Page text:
Isn’t it amazing that this little sprout will grow from a tiny little wonder into this, in only about 3 short months…

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The fig trees in Ms. Jeannie’s  yard are over 12 years old and reach about 10′ feet high x 8′ feet wide. They’ve been pruned every once in awhile but otherwise, are incredibly low-maintenance. You may recall, last summer, the two fig bushes in Ms. Jeannie’s yard had a banner production season. There must have been hundreds of figs that plumped up from July thru September.

Mostly she passed buckets along to her friends, ate a few cups each day and froze gallon bagfuls for a jam lesson that never quite came into fruition. No problem though, as of late, Ms. Jeannie has been enjoying the frozen figs in her morning yogurt shake.  Why add ice cubes when you can add some frozen figs instead?!

All you do is just pick, rinse and air-dry the figs and then pop them into a freezer bag and stick them in the freezer.
All you do is just pick, rinse and air-dry the figs and then pop them into a freezer bag and stick them in the freezer.

Ms. Jeannie tosses these little frozen delights right  into the blender, straight out of the freezer in this state.  They make the shake cold and add extra vitamins to the start of her day.  Figs are high in vitamin K (good for blood clotting), vitamin E (protection from cell damage) and vitamin B6 (good for the nervous system, the breaking down of glucose and for cell energy).

They also contain the minerals manganese (good for your bones) and  potassium (good for your blood pressure)  and  are also really high in dietary fiber.  A delicious superfood!  This is Ms. Jeannie’s recipe for her morning shake, if you are so inclined to try it…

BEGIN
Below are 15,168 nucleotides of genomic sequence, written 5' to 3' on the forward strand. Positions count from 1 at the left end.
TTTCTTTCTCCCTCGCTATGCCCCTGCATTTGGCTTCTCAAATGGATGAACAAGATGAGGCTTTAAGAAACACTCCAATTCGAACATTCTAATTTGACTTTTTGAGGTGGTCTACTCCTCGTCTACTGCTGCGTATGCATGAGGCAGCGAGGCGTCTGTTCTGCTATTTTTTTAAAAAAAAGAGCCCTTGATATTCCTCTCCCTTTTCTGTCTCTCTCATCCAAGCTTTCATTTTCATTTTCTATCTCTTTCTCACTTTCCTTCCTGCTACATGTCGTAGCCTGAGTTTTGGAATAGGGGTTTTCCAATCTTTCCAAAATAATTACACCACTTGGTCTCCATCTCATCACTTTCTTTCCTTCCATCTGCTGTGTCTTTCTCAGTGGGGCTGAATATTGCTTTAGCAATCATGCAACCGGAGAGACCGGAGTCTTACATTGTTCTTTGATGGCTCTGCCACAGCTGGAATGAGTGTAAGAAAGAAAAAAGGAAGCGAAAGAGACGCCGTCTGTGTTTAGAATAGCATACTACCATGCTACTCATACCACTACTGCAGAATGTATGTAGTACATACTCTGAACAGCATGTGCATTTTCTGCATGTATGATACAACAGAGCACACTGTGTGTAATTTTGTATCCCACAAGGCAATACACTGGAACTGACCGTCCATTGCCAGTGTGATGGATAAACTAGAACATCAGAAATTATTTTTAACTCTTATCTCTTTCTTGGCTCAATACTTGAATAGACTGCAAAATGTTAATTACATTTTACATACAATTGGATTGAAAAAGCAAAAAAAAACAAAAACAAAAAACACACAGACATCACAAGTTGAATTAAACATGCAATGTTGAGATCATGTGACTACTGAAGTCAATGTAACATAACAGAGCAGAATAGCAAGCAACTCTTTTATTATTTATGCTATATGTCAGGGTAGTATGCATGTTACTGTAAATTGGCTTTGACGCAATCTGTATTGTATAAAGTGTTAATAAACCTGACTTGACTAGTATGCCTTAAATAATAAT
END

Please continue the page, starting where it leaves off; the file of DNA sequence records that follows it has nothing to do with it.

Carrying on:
Yogurt Fruit Shake

Makes two 8oz. glasses

1/2 cup organic 2% milk

6 whole frozen figs

1 banana (broken into 4 sections)

1 cup fat free vanilla yogurt

1 quarter fresh cantaloupe (rind removed and roughly chopped)

Add all ingredients in the blender and pulse on low until all the figs break down into pieces (about 30 seconds). Then put the blender on crush and let it mix for about a minute, which blends all the fruit and incorporates air to make it light and fluffy. If the shakes seems too thick, you can add more milk. Otherwise pour and enjoy!  You can also add different types of fruit if you like. This is a really basic recipe and can be modified eighty million different ways!

Ms. Jeannie hopes this mini fig lesson will blossom into something wonderful for Amy and anyone one else with figgy aspirations.  If you decide to start a fig tree from a clipping, keep us posted on how your progress goes. Ms. Jeannie in turn, will keep you updated on hers as well.  Happy growing!!!

Surprise in the Fig Bush!

It’s fig season in Ms. Jeannie’s world!  They have been coming in over the past week now in full force, which means picking every day.

It’s fig season!

With all that rain yesterday (over 1.25″ inches) from Hurricane Issac, Ms. Jeannie went out to pick today, prepared with a big bucket. Joining the mosquitoes, bees and butterflies, Ms. Jeannie set to task picking and pulling. As she got closer to the center of the bush, she discovered a surprise…

Garden Surprise

A stray grey cat! He turned out to be very sweet and quite a fig picking companion. Apparently he had quite a story to tell too – meowing the whole time…

Quite a handsome little thing, Ms. Jeannie is not sure where he came from, so she’ll call around to the neighbors and see if anyone is missing a sociable pal. In the meantime, he seems content to explore the yard here at Ms. Jeannie’s.

As for the figs…Ms. Jeannie’s bucket overflowed with over 5lbs! A friend is going to be giving her a jam lesson – so she’ll keep you posted on how it turns out.